20 total posts
in July we used 103, gallons used in hundreds,cost was 43.71 that includes 7.98 for arsenic surcharge! and 2.69 tax plus the water usage tax of.07! Before the arsenic surcharge we averaged about 35.00 a month. interesting, the bill tells me we use 355 gallons a day, WOW!
Expensive tap water.
What are you doing, bathing yourself with evian?
A dollar per gallon? Come again?
What's in it? Viagra?
Go get your bill
Share the cubic feet, the grand total...
My feet are oblong with five little wiggly nubs I call toes.
Are you sure it's 30 cubic feet and not
30 feet cubed? That would be 27000 cubic feet. We pay for sewer at a higher rate than water. Sewer charges are based on water usage with the presumption that what comes out of the faucets and such also goes down the drain. Summer water charges get very high if lawn and garden watering is done because we pay sewer charges for what goes on top of the soil.
that's why I like my septic tank
I pay only water charges for the supplied water, no sewage beyond the bogus "clean bay" charge tacked on, even though I'm probably 8-10 miles from the bay. I pay $120 about every 3 years to have the tank pumped and can let it go 5 years if I had to. In 20 years I've only had to snake the drain field once, myself, with a rented rooter. Each time it's pumped I will dump about $20 (50 pounds) of lye from local farm supply into the cleaner water so it will clear any sludge in the drain field and continue to keep a root free zone around it. I guess that would make my sewage charge about $50-60 per year for the past 20 years, until this past year when they added that "clean bay" charge even against septic tank owners who were nowhere near the bay nor any tributary that drains to it. Since it's a "feel good" tax that all the "greenies" love, probably won't be able to see it overturned in coming years.
We have a well. Of course, if it ever gores dry or the pump breaks....big bucks.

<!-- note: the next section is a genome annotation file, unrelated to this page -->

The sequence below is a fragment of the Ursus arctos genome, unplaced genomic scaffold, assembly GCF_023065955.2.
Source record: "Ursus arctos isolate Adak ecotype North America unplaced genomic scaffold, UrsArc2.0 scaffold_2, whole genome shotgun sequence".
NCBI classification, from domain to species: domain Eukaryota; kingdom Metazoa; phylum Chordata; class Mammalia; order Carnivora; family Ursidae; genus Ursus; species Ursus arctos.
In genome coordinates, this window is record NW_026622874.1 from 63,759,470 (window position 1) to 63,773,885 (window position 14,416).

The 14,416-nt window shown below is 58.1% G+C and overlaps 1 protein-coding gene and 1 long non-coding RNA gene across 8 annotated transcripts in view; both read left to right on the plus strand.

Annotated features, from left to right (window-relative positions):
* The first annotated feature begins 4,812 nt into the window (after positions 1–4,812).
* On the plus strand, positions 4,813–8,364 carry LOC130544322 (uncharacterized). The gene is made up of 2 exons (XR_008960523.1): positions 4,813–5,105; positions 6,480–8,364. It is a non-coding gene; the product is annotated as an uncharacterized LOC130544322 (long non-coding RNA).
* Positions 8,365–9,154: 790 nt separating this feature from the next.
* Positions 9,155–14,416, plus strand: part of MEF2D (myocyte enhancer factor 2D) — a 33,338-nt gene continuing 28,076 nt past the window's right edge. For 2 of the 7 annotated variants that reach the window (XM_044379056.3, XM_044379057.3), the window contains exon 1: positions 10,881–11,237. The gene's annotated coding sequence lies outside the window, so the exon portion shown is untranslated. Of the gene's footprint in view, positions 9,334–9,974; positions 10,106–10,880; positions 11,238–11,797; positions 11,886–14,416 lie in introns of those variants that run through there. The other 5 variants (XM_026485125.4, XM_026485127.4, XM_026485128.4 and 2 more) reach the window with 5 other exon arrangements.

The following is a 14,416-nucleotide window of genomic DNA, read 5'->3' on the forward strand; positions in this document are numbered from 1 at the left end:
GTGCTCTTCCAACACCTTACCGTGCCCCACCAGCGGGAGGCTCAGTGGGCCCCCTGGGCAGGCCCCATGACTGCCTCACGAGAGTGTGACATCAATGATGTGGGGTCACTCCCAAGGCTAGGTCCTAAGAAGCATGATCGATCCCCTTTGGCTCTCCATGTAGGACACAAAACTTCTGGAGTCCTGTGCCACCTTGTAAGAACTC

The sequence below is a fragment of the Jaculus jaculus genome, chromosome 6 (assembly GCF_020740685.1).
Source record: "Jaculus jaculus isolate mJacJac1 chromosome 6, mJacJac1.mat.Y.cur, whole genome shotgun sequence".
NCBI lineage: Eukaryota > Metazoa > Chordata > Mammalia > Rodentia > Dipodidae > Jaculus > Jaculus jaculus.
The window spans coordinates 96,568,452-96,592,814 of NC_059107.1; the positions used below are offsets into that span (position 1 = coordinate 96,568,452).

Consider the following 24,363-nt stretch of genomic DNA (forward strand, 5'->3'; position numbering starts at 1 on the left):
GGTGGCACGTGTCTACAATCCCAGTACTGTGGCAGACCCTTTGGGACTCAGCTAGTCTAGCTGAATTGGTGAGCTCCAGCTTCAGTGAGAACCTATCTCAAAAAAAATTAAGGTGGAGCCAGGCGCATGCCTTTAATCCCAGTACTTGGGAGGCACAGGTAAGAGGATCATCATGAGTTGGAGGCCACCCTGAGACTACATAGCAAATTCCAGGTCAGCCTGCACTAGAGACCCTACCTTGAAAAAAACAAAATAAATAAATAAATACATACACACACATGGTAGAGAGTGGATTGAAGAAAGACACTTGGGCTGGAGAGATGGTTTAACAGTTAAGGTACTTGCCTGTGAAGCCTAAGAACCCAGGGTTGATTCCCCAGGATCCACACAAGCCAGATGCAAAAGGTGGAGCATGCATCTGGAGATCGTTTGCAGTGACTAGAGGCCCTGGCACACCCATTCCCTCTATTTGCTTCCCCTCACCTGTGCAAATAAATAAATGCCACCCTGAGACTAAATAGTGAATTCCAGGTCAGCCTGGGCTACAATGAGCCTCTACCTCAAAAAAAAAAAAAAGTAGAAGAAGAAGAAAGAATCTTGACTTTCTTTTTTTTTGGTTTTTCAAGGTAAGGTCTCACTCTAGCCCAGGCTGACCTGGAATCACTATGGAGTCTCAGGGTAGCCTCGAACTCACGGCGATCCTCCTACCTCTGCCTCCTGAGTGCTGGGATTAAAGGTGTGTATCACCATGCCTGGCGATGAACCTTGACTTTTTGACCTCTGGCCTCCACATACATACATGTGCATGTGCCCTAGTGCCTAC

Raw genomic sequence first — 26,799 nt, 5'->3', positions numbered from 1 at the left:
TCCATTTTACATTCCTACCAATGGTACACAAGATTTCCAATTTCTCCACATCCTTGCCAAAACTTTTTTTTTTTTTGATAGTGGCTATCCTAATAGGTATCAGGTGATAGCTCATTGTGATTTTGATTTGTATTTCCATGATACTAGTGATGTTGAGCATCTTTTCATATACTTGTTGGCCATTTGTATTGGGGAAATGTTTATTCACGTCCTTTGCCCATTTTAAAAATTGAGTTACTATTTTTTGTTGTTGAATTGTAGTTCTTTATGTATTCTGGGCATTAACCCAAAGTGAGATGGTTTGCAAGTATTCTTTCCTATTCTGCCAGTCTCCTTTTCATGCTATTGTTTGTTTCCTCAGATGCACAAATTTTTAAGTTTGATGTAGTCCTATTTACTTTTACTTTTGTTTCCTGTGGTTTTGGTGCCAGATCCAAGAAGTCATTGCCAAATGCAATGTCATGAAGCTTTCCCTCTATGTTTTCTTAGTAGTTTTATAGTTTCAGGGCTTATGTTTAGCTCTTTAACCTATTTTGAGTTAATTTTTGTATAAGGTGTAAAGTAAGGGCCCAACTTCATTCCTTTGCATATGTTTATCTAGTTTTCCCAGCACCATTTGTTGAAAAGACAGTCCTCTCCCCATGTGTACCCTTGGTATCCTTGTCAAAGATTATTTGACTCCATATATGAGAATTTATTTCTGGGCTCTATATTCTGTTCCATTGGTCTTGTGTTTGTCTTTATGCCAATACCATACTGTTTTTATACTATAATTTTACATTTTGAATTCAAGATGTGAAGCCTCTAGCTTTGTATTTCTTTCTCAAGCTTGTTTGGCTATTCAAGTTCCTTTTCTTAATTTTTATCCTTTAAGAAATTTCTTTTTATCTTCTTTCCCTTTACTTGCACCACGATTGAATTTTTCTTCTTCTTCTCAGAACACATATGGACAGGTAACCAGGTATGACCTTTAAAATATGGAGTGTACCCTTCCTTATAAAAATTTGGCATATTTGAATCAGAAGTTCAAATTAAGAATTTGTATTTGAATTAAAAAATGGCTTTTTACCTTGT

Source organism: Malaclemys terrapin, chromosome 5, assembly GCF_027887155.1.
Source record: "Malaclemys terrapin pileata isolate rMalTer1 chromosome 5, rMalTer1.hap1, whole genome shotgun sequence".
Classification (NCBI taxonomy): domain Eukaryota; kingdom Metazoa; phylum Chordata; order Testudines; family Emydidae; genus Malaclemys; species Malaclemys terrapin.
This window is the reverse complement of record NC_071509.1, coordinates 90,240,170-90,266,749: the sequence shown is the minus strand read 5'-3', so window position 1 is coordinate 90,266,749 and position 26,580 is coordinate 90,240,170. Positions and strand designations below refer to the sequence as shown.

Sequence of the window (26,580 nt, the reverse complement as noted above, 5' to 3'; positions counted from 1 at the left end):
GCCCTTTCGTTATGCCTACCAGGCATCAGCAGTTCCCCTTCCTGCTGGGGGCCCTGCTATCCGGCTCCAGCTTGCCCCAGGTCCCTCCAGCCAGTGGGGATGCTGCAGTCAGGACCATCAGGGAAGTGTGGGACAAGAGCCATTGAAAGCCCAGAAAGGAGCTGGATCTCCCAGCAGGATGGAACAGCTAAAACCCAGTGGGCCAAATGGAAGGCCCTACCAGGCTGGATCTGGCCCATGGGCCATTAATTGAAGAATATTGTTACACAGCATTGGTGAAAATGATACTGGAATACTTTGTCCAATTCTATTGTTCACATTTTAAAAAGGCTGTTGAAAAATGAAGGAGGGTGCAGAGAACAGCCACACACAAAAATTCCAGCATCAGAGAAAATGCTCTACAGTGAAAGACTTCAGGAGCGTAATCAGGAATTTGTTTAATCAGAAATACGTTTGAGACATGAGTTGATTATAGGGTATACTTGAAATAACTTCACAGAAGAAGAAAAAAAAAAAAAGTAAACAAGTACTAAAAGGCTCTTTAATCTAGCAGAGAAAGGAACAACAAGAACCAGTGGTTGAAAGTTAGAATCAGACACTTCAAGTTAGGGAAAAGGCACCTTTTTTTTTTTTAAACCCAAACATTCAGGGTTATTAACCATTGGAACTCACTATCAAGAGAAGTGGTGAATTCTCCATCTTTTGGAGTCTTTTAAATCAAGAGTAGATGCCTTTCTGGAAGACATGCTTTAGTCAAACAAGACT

My mom's well supplied sweet water for years...
... but with the advent of more and more users in the area drawing the water table down, the water has taken on a decidedly odd taste. She also suffers the occasional sediment coming through the lines since the bottom of the well is drier now, and is prone to cave ins if too much water is drawn over a short period of time.
I had to switch my florida property to city water
we had good well water there for over 50 years, but then the city maintenance yard used old fuel tanks in the ground since before WWII which had been abandoned by the previous service station owner. They'd began leaking and was cheaper to shut down the business since the highway traffic had been rerouted anyway. Years later the city bought the property and decided to use the existing tanks and put lots of gasoline contamination into the groundwater. I ended up filing and getting the state of Florida to reimburse the hookup costs for city water. We can only use the well water now for non potable use such as yard watering. To my knowledge the community has never been fined and has benefitted from the ground water pollution by forcing others onto it's water and sewer system. I found the sewer part and won, so still get to have existing septic tank use which keeps the water rate down. Since I don't currently live on the property and the rental there has it's own meter I pay little, just the mandatory monthly hookup fee of about $6-7.
Ok, I looked it up
1 CCF = 100 cubic feet. My last water bill shows 23 CCF used so that would be 2300 cubic feet so that calculates to 17204 gallons. The water charge was 59.01. Dividing $ by volume gets me about 3 gallons for a penny. Because they figure sewer, storm water and "clean river" charges into the bill, it comes to just short of a penny a gallon.
That's the issue.
What are they measuring. The bill is plainly "cubic feet" and not CCF.
Thanks for this and I'll be calling the city today over this since there is another issue is they don't report if the bill is an estimate. Their system is HARD CODED to tell everyone that the meter is read, even when it was an estimate.
Something doesn't look right